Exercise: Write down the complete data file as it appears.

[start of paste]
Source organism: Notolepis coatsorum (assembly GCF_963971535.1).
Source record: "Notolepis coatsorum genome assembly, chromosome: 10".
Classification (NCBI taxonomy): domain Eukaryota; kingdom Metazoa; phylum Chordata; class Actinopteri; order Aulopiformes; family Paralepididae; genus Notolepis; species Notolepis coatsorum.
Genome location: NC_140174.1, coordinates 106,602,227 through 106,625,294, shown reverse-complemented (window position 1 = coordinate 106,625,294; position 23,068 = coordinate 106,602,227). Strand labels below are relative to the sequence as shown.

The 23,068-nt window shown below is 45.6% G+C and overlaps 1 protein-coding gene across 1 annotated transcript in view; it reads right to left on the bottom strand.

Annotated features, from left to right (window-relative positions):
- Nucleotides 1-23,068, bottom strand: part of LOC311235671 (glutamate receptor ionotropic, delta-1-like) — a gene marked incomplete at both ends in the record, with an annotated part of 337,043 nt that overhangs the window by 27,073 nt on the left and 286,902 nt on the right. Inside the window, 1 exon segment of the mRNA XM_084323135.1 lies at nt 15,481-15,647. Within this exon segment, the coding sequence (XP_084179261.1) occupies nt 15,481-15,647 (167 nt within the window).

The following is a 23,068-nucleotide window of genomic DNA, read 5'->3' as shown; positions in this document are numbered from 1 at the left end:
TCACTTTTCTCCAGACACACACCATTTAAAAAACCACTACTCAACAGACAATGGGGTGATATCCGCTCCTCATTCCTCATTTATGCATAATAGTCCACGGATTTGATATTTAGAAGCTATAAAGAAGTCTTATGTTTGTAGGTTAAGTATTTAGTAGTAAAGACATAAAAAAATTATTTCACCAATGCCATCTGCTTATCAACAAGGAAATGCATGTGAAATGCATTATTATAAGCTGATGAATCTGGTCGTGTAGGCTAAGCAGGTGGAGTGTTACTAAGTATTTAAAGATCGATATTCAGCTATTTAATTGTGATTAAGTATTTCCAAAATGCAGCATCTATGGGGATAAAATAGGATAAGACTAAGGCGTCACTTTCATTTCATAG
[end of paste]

Source organism: Notolepis coatsorum (assembly GCF_963971535.1).
Source record: "Notolepis coatsorum genome assembly, chromosome: 10".
Classification (NCBI taxonomy): domain Eukaryota; kingdom Metazoa; phylum Chordata; class Actinopteri; order Aulopiformes; family Paralepididae; genus Notolepis; species Notolepis coatsorum.
Genome location: NC_140174.1, coordinates 106,602,227 through 106,625,294, shown reverse-complemented (window position 1 = coordinate 106,625,294; position 23,068 = coordinate 106,602,227). Strand labels below are relative to the sequence as shown.

The 23,068-nt window shown below is 45.6% G+C and overlaps 1 protein-coding gene across 1 annotated transcript in view; it reads right to left on the bottom strand.

Annotated features, from left to right (window-relative positions):
- Nucleotides 1-23,068, bottom strand: part of LOC311235671 (glutamate receptor ionotropic, delta-1-like) — a gene marked incomplete at both ends in the record, with an annotated part of 337,043 nt that overhangs the window by 27,073 nt on the left and 286,902 nt on the right. Inside the window, 1 exon segment of the mRNA XM_084323135.1 lies at nt 15,481-15,647. Within this exon segment, the coding sequence (XP_084179261.1) occupies nt 15,481-15,647 (167 nt within the window).

The following is a 23,068-nucleotide window of genomic DNA, read 5'->3' as shown; positions in this document are numbered from 1 at the left end:
TCACTTTTCTCCAGACACACACCATTTAAAAAACCACTACTCAACAGACAATGGGGTGATATCCGCTCCTCATTCCTCATTTATGCATAATAGTCCACGGATTTGATATTTAGAAGCTATAAAGAAGTCTTATGTTTGTAGGTTAAGTATTTAGTAGTAAAGACATAAAAAAATTATTTCACCAATGCCATCTGCTTATCAACAAGGAAATGCATGTGAAATGCATTATTATAAGCTGATGAATCTGGTCGTGTAGGCTAAGCAGGTGGAGTGTTACTAAGTATTTAAAGATCGATATTCAGCTATTTAATTGTGATTAAGTATTTCCAAAATGCAGCATCTATGGGGATAAAATAGGATAAGACTAAGGCGTCACTTTCATTTCATAG